Hilary Wu of Orange County, California, comes from a family who lived in Taiwan for hundreds of years. Her boyfriend identifies as a descendent of a wave of people from China who were exiled to Taiwan in the 1940s under the Chinese Nationalist government as the Communists took over mainland China.
But Wu, 40, and her boyfriend discussed that difference only once, over dinner. It doesn’t matter to them. “We’re very different in how we grew up, and we’re different people, but that doesn’t affect our values, our morals,” said Wu, a hospital dietician who moved to California with her parents when she was a child.
But the two groups’ historical differences and ongoing tensions became evident outside of Taiwan on Sunday when a gunman opened fire at a Taiwanese Presbyterian church gathering in Southern California, where Wu lives. The suspected shooter was born and raised in Taiwan and had ties to pro-China groups, Taiwanese media outlets say. The parishioners he is accused of shooting descended from families who had lived in Taiwan for centuries.
Authorities said David Wenwei Chou, 68, of Las Vegas, was arrested and accused of killing one man, 52-year-old Dr. John Cheng, who tackled the suspect, allowing others to subdue him, according to The Associated Press. Five others were injured.
Orange County Sheriff Don Barnes cited a grievance between the shooter, a U.S. citizen, and the Taiwanese community. The suspect “was upset about political tensions involving China and Taiwan,” the sheriff’s department said in a statement on Monday.
British Presbyterians who reached Taiwan in 1865 made strong connections with local Taiwanese and advocated the island’s independence from China, author-historian Christine Louise Lin wrote in her book “The Presbyterian Church in Taiwan and the Advocacy of Local Autonomy.”
“I don’t like to think of this as a hate crime, but it’s a hate crime,” Wu said. “There’s a political aspect in the (background), but this person is also crazy. I was very shocked to find out it’s another Asian American taking something out on Taiwanese Americans.”
Taiwan’s domestic differences
The divide has influenced domestic politics, education and other facets of life in Taiwan since the 1940s.
In 1949, Chiang Kai-shek’s Nationalist government fled mainland China and took control of the island after fleeing Mao Zedong’s Communists in the Chinese civil war. The Nationalists kept Taiwan under authoritarian rule until democratizing in the 1980s.
Taiwanese with hundreds of years of history on the island, also identified as “benshengren,” favor today’s ruling Democratic Progressive Party. That party opposes pledges by the modern Chinese government to capture the island by force if needed. The Nationalists, or “waishengren,” many who hail from China and settled in Taiwan with Chiang, take a more conciliatory stance toward China.
Paul Yang, 52, a Taiwanese-born real estate agency owner in Orange County, has lived in the United States for 31 years and knows people connected to the church where the shooting occurred. The president of the Taiwanese Chamber of Commerce of Orange County, Yang says his 200 members seldom discuss politics in public settings.
Yang still identifies as a benshengren but says he seldom hears the term anymore.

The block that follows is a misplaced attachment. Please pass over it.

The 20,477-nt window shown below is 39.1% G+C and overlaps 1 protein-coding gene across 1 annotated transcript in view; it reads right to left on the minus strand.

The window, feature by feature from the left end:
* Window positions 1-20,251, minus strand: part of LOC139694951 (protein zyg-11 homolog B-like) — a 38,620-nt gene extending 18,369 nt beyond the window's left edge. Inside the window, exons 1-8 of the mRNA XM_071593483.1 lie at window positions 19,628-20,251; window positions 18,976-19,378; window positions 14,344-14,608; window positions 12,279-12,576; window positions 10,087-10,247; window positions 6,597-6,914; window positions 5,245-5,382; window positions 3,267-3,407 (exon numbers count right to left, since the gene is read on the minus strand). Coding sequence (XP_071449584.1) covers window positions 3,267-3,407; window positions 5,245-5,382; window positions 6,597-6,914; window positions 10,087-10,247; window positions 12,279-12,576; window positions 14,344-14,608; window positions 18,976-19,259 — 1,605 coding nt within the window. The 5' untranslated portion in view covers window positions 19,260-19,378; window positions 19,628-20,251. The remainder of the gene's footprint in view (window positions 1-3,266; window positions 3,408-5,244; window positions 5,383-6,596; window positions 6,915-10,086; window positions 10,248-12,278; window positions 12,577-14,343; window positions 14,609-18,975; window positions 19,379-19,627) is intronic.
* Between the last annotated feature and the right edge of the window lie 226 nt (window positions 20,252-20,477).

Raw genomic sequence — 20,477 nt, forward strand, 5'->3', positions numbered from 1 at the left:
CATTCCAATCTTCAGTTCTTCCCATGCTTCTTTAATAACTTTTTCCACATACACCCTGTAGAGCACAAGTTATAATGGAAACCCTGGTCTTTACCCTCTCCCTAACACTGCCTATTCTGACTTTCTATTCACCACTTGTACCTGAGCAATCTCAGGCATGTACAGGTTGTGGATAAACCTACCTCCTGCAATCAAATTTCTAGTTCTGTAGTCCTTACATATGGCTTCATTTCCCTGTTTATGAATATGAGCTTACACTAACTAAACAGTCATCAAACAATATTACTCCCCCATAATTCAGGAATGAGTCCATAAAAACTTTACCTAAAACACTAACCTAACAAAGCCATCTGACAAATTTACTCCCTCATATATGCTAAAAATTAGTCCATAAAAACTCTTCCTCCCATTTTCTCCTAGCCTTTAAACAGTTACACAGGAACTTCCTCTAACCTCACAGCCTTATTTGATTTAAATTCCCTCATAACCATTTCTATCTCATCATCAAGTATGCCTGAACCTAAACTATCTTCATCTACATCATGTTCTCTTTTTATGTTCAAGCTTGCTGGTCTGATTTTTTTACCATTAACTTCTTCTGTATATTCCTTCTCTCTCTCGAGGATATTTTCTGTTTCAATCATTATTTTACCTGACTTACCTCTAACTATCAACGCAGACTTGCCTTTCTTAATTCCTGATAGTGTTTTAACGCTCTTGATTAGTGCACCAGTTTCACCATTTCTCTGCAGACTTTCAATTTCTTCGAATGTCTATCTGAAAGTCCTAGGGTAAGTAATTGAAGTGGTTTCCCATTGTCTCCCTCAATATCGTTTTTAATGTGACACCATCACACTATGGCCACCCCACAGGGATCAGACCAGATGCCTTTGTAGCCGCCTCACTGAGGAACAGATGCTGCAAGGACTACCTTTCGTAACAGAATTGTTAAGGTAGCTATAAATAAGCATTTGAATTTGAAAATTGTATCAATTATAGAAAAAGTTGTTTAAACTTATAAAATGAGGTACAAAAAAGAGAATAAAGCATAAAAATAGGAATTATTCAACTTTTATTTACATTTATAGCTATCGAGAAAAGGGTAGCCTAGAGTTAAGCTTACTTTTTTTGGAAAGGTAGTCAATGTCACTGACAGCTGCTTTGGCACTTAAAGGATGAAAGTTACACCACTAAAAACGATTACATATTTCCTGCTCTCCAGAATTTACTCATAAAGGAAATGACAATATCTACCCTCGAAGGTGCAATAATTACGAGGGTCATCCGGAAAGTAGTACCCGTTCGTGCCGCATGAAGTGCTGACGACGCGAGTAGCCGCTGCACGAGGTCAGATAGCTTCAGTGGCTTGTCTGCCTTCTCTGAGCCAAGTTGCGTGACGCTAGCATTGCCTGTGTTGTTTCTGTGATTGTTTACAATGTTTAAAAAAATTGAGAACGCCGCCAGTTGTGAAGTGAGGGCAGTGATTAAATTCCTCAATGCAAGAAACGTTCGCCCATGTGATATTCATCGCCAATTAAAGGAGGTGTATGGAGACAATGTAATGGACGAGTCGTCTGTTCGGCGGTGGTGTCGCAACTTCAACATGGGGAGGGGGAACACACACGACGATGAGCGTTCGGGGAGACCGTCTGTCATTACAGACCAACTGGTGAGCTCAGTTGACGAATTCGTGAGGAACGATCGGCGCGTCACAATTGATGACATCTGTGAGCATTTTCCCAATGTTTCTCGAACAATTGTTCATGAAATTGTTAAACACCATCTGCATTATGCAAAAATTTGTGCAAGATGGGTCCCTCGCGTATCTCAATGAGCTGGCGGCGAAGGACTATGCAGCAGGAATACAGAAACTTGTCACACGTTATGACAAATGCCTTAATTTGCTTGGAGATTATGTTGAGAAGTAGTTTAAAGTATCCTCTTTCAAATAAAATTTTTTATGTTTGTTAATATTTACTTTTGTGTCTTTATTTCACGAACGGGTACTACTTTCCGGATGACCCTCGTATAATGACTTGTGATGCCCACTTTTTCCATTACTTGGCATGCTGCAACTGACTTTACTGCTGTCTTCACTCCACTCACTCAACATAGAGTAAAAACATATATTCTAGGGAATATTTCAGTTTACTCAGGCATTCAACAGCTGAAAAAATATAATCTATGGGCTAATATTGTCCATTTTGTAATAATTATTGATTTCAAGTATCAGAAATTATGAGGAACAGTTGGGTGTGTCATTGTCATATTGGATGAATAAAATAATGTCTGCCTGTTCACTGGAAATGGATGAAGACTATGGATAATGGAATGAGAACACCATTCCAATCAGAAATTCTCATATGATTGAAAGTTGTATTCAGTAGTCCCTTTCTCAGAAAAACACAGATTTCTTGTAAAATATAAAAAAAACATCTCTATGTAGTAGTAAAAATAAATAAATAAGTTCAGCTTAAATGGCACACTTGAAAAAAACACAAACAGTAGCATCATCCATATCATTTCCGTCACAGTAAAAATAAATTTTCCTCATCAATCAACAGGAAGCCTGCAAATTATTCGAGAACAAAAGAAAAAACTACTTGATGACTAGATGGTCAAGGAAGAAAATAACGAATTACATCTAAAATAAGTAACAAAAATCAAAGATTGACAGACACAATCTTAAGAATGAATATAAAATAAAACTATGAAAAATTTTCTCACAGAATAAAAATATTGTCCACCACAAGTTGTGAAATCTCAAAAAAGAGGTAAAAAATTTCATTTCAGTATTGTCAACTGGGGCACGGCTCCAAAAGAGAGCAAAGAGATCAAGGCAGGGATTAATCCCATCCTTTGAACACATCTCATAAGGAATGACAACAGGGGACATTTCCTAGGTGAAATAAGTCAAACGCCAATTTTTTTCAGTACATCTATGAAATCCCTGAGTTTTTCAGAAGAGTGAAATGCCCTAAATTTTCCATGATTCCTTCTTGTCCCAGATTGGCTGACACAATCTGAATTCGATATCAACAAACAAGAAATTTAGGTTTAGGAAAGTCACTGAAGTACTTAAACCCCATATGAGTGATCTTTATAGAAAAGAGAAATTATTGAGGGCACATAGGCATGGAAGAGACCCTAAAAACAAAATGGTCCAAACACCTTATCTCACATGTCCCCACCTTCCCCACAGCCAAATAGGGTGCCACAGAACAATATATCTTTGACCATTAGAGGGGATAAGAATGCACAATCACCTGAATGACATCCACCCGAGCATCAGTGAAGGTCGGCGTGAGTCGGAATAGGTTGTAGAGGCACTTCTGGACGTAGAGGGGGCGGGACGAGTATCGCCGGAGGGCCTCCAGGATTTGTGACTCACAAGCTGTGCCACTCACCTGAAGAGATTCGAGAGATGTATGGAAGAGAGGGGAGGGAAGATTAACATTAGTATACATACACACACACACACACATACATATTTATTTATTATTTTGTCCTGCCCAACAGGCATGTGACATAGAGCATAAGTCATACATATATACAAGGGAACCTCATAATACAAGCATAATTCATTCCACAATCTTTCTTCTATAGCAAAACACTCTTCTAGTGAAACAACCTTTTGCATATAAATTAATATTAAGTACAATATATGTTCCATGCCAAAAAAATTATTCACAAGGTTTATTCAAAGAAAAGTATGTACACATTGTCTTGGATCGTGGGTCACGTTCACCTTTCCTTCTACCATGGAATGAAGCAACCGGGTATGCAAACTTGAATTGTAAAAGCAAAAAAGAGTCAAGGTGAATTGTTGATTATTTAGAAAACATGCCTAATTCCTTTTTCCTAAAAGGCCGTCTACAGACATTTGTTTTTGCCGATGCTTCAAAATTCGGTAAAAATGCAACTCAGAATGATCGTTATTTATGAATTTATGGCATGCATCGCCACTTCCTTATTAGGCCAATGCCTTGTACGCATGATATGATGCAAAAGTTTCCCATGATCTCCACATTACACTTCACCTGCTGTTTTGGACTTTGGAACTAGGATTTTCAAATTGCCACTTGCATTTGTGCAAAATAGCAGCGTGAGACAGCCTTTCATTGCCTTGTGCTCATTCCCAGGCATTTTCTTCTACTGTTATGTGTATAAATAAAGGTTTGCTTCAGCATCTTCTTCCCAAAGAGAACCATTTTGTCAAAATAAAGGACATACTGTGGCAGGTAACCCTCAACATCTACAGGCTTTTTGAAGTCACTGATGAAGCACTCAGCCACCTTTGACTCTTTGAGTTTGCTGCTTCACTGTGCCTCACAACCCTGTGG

“When I go back to Taiwan and talk to younger generations, the terms ‘bensheng’ and ‘waisheng’ are not as commonly used as when I was a kid,” he said.
The two groups of Taiwanese people have no “real issues” in the United States, said Chien Minze, president of the Washington-based Taiwan advocacy organization Formosan Association for Public Affairs. He knows of no other U.S. incident like the shooting. “We respect each other,” he said, referring to the two groups. “There is nothing like we have (to) go to this extreme.”
Rekindling friction in Taiwan
In Taiwan, the shooting will likely make people think about the divide again, said Chao Chien-min, dean of social sciences at Chinese Cultural University in Taipei. Domestic news reports will focus on that angle, he predicted, and the island’s political parties might bring it up on their own.
“What I’m worried about is this: The incident in California will strengthen a vicious cycle,” Chao said. “This shooting was politically motivated to start with, and the interpretation of it in Taiwan is that it’s political. Everything related to Taiwan-mainland China relations is politicized.”
The ruling party of Taiwan said in a social media statement that it “condemned” any form of violence but did not elaborate on the political angle.
Sunday’s shooting may alarm the Taiwanese about fringe political activists who have mainland Chinese sympathies and support unifying Taiwan and China, said Sean Su, an independent political analyst in Taiwan. Su said followers of a pro-China group broke his windows when he was living in New York 15 years ago.
“These groups tend to be radicalized in the United States,” Su said. “A lot of Taiwanese groups have undergone a lot of harassment and undergone lot of threats from these pro-China unification groups over the years.”
Peggy Huang, a Taiwanese American City Council member in Yorba Linda, a suburban city near the shooting site, called politics a likely “oversimplification” of reasons behind the shooting. She wonders particularly how a suspect from Las Vegas picked a church in Laguna Woods for his assault. The city of 16,000 is attractive to retirees, and Taiwanese churches operate in other parts of Orange County.
“He might no doubt have some hateful feeling toward Taiwanese people,” said Huang. “But for him to specifically come to this church? This is not an easy church to find. That’s the topic of conversation among us.”